“In the course of a confession I mentioned my internal conflicts to one of the chaplains of Opus Dei. I was open and a bit naive. What I didn’t know was that he would betray me and tell everyone around him.”

Other seminarians have been trapped into having their confessions used against them to exclude them from the seminary; something that is strictly illegal under canon law because the secrets of the confessional are absolute, and betraying them should mean excommunication.

“Here again the church demonstrates double standards. It puts up with the denunciation of homosexuals, whose admissions have been elicited in confession, but it forbids priests who are made aware of sexual abuse in confession to betray that secret,” one seminarian laments.

According to several witnesses, cruising in confession occurs particularly frequently during the first few months of a seminarian’s training, during the year of “discernment” or “propaedeutic”, more rarely at the level of the diaconate.

Among the regular clergy, Dominicans, Franciscans and Benedictines have confirmed to me that they underwent this “rite of passage” as novices. Advances made, whether consented to or not, are justified by a kind of biblical excuse: in the Book of Job the guilty party is the one who yields to temptation, not the tempter themselves; in a seminary then the guilty party is ultimately always the seminarian and not the predatory superior – and here we encounter the whole inversion of the values of good and evil that the church constantly maintains.

Most of the seminarians I interviewed helped me to understand something that I hadn’t grasped, and that is very nicely summed up by a young German I met by chance in the streets of Rome.

“I don’t see that as a double life. A double life would be something secret and hidden. But my homosexuality is well known within the seminary. It isn’t noisy, it isn’t militant, but it is known. What is truly forbidden, however, is to be militantly in favour, to assert oneself. But as long as one remains discreet, everything is fine.’

The “don’t ask, don’t tell” rule does outstanding work, as it does elsewhere in the church. Homosexual practice is better tolerated in the seminaries when it is not displayed. But woe to him who causes a scandal!

“The only thing that is really banned is to be heterosexual. Having a girl, bringing a girl back, would mean immediate exclusion. Chastity and celibacy apply mostly to women,” the German seminarian adds with a broad smile.

While the celibacy of priests remains in place, a gay priest will always receive a better welcome in the church than a straight priest. That’s a reality

A former seminarian who lives in Zurich explains his point of view.

“Essentially the church has always preferred gay priests to heterosexual priests. With its anti-gay circulars, it claims to be changing things a little, but you can’t change a reality with a circular!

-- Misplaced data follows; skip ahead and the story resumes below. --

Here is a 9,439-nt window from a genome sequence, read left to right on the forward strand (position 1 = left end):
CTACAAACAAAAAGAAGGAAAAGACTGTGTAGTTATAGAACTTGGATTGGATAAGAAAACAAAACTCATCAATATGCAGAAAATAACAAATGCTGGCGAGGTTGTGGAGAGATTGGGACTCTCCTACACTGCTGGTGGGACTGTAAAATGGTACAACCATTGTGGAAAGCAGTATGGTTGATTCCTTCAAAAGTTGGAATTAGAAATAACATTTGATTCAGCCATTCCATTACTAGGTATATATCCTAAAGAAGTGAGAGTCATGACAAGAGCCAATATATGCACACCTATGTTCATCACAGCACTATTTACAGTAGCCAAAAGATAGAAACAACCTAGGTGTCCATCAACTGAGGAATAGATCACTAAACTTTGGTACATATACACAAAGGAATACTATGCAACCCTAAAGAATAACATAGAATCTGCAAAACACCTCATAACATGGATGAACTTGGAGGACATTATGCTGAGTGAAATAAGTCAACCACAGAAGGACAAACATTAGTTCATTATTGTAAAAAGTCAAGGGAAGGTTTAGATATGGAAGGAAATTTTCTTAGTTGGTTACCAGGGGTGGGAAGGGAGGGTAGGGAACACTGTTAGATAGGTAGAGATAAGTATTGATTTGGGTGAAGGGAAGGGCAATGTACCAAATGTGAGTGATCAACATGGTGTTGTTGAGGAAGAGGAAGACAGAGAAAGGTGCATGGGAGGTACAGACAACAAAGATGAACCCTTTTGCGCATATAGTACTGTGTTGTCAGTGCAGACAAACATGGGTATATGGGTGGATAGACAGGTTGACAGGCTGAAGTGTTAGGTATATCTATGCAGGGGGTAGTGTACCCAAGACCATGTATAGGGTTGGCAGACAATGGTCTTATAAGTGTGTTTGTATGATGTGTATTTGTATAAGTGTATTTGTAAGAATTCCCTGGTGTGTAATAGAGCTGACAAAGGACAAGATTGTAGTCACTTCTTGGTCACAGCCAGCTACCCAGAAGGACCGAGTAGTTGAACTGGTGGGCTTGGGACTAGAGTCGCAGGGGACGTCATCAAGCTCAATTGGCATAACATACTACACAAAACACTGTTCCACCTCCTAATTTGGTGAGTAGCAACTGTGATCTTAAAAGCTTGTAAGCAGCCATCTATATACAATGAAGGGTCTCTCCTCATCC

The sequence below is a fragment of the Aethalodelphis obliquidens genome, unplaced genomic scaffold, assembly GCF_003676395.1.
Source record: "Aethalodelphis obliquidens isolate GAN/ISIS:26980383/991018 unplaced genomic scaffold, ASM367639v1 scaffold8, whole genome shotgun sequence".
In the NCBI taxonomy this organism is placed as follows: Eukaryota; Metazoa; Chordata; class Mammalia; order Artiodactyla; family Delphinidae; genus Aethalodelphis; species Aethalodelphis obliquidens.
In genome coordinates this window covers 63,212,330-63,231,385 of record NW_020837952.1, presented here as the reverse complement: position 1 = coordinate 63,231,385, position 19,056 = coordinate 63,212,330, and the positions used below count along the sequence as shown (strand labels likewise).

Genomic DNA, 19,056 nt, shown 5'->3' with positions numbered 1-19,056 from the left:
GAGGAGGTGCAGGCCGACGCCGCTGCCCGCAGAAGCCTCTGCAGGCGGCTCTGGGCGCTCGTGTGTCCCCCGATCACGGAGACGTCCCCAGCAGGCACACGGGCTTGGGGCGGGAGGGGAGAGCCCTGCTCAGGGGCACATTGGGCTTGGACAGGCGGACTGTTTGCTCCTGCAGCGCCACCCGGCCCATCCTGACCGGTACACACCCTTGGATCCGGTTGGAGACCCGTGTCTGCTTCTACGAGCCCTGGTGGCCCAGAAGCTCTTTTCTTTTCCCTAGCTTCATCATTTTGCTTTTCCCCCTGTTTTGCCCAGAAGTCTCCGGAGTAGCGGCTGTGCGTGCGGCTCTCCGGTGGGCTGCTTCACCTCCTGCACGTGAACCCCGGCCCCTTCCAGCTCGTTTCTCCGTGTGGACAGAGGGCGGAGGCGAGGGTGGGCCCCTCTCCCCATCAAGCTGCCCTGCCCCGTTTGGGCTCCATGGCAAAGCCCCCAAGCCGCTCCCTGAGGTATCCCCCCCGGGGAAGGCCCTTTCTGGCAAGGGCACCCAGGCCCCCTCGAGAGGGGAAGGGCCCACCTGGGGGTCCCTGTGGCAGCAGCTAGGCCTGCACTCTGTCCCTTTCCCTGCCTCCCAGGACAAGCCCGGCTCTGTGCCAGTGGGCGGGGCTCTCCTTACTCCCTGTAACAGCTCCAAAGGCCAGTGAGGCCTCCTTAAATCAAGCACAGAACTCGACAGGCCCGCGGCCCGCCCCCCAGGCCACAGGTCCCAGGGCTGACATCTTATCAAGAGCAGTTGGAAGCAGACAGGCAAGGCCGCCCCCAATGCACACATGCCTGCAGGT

“While the celibacy of priests remains in place, a gay priest will always receive a better welcome in the church than a straight priest. That’s a reality, and there’s nothing the church can do about it.”

The seminarians I have interviewed agree on another point: a heterosexual cannot feel completely at ease in a Catholic seminary, because – and I’m quoting the expressions they used – of “the looks”, the “special friendships”, the “bromances” the “boy-chasing”, and the “sensitivity”, “fluidity”, “tenderness” and “generalised homoerotic atmosphere” that emanates from it. Anyone who wasn’t a confirmed bachelor would be flummoxed.

And another seminarian adds, repeating a mantra that I have heard several times: “Jesus never once mentions homosexuality. If it’s such a terrible thing, why does Jesus not talk about it?”

After a pause, he observes: “Being in a seminary is a bit like being in Blade Runner: no one knows who is a human and who is a replicant. It’s an ambiguity that straights usually take a dim view of.”

According to lots of statements I have collected in the Roman pontifical universities, the double life of seminarians has evolved considerably over the last few years because of the internet and smart phones. A large proportion of those who went out at the dead of night looking for chance encounters or, in Rome, in clubs like Diabolo 23, K-Men’s Gay, the Bunker or the Vicious Club can now cruise from the comfort of their own home.

Due to apps like Grindr, Tinder or Hornet, and hook-up sites like GayRomeo (now PlanetRomeo), Scruff (for more mature men and “bears”), Daddyhunt (for those who like “daddies”), or Recon (for fetishists and “extreme” sexualities), they no longer need to move or to take too many risks.

Along with my researchers in Rome, I also discover the homosexuality of several seminarians, priests or curia bishops thanks to the magic of the internet.

Often they gave us their email addresses or mobile numbers out of politeness or complicity when we met in the Vatican. After we went on to record the information, quite innocently, in our Gmail address books or on our smart phones, different accounts and names associated with them appeared automatically on WhatsApp, Google+, LinkedIn or Facebook. Often pseudonyms!

My team and I have managed to prove that Grindr does its job every evening inside the Vatican State

Starting with these borrowed names, the double life of these seminarians, priests or curia bishops – certainly very discreet, but not geeky enough – emerged from these networking sites as if through the intervention of the Holy Spirit! (Here I am thinking of a dozen precise cases, and especially several monsignori whom we have already encountered in the course of this book.)

Today lots of them spend their evenings on GayRomeo, Tinder, Scruff or Venerabilis – but mostly on Grindr.

Often priests spot each other without meaning to, having discovered that another gay cleric is a few metres away. And my team and I have also managed to prove that Grindr does its job every evening inside the Vatican State.

On Facebook, another site used a lot for cruising, because of the diversity of its members, it is easy to spot gay priests or seminarians. This is true, for example, of several prelates that we followed in Rome: most of them were unfamiliar with the confidentiality protocols of the social network, and left their list of friends visible.

You only had to look at the account of a Roman gay well connected in the homosexual community of the city to determine from “friends in common” whether a priest was gay or not. A timeline need not contain a single gay message: the way Facebook works almost always gives gays away.

To escape this you need to have compartmentalised your life – using separate networks and never having shared the slightest personal information – to such an extent that it is almost impossible.

Smart phones and the internet are changing the lives of seminarians and priests for better or for worse.

This is an edited extract from In the Closet of the Vatican: Power, Homosexuality and Hypocrisy, by Frédéric Martel, published by Bloomsbury